A couple of packets of cookies had been found ripped open and the contents nibbled. Personally I suspected a tea-leaf; a member of staff helping themself to a biscuit subsidy... it happens, let’s face it.
But droppings were found. Small, black, like tiny raisins. No human could have produced such evidence unless they had a sphincter tighter than a nun’s, er, habit.
So the pest control guys were called in. They lifted ceiling tiles and trap doors, They poked around shelves and cupboards. They drank loads of tea. And below the ground floor of the building, among the foundations they found hundreds of rat footprints. They fixed their jaws and pronounced their grim verdict. We were being overrun by a rat army. A veritable rodent blitzkrieg.
Now I suspected that, given nobody has really been down among the foundations for 10 years, it could just as easily be one lone rat chasing its own tail among the dust of centuries.
The pest control guys humoured my inexpert opinion with a small laugh and then threw 250 sticky traps down into the void beneath the floor. They were expecting a big haul, I could tell.
Now these sticky traps (or rat glue traps as they are professionally called) are just like blunder traps that can be bought for catching insects. They rely on your chosen prey wandering along, going innocently about their business, and suddenly finding themselves glued to the sticky surface of the trap. Rendered immobile and very cheesed off.
I must admit the thought of having to retrieve live rats, squealing and wriggling, glued to a bit of board didn’t particularly appetize me but the advantage, when explained to me, was obvious: putting down conventional poison leaves the rat free to go off and die somewhere where it’ll never be found. Once the body count reaches the hundreds the smell is going to be very bad indeed...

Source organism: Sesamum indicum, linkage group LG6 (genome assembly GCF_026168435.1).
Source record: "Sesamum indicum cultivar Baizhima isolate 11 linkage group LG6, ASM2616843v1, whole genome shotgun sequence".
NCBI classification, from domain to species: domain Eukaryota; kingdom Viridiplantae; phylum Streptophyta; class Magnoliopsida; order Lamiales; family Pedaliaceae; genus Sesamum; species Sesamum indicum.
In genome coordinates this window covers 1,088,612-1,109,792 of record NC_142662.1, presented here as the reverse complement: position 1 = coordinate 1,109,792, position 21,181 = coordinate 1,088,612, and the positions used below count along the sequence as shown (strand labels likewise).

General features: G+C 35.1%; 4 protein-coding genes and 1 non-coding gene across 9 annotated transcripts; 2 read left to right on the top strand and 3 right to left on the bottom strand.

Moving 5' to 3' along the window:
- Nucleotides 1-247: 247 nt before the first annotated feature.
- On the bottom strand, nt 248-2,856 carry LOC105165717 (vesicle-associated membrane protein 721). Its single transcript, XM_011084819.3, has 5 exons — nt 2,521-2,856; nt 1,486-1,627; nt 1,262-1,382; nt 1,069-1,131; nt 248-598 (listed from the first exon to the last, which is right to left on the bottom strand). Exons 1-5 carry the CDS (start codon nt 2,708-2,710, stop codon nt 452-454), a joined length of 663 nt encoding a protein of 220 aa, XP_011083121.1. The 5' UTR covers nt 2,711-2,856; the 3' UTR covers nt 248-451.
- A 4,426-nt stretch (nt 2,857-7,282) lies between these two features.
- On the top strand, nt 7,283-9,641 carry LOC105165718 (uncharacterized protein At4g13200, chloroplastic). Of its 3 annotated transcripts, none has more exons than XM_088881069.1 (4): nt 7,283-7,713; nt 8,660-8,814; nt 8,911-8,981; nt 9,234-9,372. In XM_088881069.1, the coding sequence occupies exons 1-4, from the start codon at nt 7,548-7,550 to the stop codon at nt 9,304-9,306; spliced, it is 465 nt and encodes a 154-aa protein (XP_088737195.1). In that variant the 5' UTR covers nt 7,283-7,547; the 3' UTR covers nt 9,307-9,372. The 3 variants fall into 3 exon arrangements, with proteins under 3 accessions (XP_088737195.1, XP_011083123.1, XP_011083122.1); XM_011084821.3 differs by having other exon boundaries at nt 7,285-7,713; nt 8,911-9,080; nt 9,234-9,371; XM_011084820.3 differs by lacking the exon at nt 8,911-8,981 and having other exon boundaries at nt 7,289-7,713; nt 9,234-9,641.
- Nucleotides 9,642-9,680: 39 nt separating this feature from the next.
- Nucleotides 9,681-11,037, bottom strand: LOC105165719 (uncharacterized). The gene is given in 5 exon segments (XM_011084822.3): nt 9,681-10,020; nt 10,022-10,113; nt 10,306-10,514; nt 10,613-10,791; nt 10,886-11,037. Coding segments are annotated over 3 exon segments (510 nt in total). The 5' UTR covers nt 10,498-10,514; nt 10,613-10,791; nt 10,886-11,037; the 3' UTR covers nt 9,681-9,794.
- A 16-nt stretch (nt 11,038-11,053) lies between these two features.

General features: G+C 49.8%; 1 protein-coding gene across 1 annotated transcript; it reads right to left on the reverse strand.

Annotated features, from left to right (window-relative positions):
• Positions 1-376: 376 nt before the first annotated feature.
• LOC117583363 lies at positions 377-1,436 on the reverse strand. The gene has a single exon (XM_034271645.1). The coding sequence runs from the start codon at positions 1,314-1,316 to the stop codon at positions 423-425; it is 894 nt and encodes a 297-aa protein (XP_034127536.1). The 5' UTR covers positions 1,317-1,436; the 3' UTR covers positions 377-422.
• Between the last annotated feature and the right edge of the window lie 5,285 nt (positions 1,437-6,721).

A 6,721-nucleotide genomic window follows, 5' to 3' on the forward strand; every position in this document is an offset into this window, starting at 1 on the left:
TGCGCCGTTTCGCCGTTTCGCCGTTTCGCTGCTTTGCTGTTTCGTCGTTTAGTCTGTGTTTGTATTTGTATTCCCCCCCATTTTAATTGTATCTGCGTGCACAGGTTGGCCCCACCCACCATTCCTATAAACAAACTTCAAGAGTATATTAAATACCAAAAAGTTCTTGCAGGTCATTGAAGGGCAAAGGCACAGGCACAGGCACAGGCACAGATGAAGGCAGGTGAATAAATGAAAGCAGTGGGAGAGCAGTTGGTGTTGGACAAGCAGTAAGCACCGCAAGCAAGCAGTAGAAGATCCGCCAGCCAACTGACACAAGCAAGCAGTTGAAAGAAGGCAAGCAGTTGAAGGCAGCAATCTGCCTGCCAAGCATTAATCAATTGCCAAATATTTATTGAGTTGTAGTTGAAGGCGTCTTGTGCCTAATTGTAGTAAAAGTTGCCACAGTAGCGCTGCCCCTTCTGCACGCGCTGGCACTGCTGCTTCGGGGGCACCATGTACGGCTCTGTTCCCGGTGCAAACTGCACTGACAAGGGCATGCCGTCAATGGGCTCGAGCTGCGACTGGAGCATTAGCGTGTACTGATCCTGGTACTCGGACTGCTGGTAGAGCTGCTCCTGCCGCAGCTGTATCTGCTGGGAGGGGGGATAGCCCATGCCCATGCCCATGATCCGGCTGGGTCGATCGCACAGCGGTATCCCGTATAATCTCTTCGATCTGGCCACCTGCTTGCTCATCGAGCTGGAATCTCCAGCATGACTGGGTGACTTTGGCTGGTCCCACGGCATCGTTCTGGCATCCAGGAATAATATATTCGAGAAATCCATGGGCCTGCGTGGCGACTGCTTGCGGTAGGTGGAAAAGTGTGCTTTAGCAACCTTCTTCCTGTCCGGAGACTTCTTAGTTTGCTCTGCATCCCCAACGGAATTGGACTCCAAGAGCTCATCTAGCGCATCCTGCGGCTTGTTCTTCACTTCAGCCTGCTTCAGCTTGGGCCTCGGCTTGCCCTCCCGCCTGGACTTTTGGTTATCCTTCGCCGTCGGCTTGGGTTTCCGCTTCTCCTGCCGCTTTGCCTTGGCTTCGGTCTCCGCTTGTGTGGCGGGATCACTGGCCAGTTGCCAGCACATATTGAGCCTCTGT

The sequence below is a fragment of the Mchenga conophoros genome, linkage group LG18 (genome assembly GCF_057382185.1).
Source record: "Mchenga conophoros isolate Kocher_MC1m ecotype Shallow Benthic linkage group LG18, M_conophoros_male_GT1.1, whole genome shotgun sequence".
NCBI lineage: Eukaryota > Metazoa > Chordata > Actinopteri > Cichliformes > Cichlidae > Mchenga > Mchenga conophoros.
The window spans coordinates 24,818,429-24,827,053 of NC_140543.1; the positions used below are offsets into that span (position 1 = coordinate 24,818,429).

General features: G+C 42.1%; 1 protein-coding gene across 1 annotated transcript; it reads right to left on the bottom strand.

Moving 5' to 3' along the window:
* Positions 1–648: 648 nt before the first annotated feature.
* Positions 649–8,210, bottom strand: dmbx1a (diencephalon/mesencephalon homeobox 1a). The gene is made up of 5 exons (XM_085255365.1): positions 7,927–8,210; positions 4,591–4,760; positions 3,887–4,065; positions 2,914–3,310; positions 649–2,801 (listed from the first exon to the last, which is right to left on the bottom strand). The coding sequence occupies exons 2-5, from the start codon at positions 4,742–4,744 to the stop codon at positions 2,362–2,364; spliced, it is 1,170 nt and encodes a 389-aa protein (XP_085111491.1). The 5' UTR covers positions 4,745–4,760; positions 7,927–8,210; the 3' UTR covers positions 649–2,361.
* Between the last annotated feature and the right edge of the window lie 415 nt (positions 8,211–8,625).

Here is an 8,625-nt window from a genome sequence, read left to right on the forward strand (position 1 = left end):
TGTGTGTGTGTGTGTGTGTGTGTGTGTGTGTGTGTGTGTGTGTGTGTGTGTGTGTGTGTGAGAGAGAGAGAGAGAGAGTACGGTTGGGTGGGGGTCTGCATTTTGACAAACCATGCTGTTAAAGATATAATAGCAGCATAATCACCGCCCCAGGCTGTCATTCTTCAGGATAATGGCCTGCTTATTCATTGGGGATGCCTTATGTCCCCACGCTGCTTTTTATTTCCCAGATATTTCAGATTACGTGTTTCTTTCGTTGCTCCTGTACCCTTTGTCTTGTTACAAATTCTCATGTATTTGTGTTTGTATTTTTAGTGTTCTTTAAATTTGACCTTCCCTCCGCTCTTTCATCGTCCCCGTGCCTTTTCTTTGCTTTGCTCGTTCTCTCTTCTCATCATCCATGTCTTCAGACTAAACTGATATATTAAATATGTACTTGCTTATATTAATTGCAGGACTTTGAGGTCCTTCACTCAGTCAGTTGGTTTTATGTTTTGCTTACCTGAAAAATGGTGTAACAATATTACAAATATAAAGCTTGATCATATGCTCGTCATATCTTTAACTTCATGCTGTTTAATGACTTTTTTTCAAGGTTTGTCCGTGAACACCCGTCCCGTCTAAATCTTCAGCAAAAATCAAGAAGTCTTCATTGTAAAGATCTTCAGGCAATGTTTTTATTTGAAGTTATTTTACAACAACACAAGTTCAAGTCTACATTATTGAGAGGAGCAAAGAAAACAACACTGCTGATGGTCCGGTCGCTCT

So the traps were laid and we waited.
And each morning during the week’s treatment I came to work expecting to find a living carpet of rat fur spread around the foundations of the building and at its head, dressed in bright, gaudy clothes and a strange feathered cap, a strange thin man of German origin blowing very feebly into a wide-ended flute.
Instead, when bodies were eventually discovered, the rampaging rat hordes proved to be no more than 2 measly rats and 8 mice (wearing dark glasses).
I phoned the Whitehouse and told them to stand down the troops.
In a way I feel relieved (and vindicated). We are not and have never been overrun. Bubonic plague is not about to rear its ugly head in my McVitie’s Hobnobs.
But I could never be a rat catcher, for all they tried to sell it to me as the good life – go where you want, when you want, do as much as you want when you want, etc – it has a decidedly ugly side.
The live rodents have to be dispatched quickly and humanely by the pest control operatives themselves.
Thankfully this was done out of sight of me. But I did overhear one of them say to his mate: “yeah, I’ve squished this one good and proper...”
Another Hobnob anyone...?